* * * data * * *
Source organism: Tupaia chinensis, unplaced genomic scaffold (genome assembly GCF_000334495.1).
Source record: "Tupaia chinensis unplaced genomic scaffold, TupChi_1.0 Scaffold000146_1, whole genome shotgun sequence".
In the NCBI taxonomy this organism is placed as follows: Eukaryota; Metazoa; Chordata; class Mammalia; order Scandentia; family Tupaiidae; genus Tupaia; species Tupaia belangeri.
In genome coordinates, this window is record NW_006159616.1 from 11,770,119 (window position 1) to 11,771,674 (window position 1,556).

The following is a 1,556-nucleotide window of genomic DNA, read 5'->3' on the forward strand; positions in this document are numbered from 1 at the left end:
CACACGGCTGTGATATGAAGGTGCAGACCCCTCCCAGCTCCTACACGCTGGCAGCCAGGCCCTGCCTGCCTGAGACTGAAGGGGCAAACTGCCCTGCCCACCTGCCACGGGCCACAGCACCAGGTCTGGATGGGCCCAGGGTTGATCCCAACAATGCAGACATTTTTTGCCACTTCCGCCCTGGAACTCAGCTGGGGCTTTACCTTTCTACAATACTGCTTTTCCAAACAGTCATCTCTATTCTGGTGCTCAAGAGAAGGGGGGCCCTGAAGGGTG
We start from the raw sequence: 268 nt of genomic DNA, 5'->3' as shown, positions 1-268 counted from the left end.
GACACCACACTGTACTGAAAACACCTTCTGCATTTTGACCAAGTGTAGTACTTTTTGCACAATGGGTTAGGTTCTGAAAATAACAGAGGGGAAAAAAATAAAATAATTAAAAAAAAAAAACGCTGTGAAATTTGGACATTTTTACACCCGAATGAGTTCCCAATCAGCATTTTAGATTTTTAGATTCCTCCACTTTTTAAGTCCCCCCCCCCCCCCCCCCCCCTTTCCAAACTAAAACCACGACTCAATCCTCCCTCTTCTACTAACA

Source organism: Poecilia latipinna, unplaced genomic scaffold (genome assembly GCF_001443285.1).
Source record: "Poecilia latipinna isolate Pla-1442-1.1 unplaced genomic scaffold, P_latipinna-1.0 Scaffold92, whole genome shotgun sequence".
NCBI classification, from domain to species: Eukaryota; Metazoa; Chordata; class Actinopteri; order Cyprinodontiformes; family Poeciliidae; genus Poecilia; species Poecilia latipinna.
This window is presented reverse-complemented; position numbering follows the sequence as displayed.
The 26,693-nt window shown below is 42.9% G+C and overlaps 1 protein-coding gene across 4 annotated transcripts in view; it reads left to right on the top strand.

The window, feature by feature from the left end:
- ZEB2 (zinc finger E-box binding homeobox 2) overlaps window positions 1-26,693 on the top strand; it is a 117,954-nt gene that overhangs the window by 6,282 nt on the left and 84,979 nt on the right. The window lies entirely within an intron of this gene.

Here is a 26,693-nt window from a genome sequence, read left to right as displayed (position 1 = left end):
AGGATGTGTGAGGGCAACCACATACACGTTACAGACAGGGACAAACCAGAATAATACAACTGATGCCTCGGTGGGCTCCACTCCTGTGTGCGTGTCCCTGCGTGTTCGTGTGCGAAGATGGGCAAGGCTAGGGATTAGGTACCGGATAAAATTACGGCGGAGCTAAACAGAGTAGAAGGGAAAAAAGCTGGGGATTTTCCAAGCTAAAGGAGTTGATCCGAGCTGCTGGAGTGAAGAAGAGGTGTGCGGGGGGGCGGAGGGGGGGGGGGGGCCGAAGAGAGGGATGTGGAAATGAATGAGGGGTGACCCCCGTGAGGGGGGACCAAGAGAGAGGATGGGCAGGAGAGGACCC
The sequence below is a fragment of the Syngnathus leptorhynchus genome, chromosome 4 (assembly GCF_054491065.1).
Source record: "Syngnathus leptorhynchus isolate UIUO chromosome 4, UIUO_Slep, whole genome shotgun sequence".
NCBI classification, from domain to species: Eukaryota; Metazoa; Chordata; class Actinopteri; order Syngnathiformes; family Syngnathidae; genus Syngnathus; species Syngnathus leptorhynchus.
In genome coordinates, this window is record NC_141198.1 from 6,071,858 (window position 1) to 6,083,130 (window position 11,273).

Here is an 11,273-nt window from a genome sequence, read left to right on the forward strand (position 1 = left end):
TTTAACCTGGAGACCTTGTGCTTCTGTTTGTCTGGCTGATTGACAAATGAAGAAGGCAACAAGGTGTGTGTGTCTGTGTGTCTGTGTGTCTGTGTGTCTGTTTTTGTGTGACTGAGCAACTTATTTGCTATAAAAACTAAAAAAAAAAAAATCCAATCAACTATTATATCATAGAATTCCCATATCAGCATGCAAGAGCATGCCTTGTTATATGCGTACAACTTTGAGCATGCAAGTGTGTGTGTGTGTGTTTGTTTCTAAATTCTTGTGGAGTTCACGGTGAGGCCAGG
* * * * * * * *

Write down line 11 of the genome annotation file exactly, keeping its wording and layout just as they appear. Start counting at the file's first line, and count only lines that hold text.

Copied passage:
NCBI classification, from domain to species: Eukaryota; Metazoa; Chordata; class Actinopteri; order Cyprinodontiformes; family Poeciliidae; genus Poecilia; species Poecilia latipinna.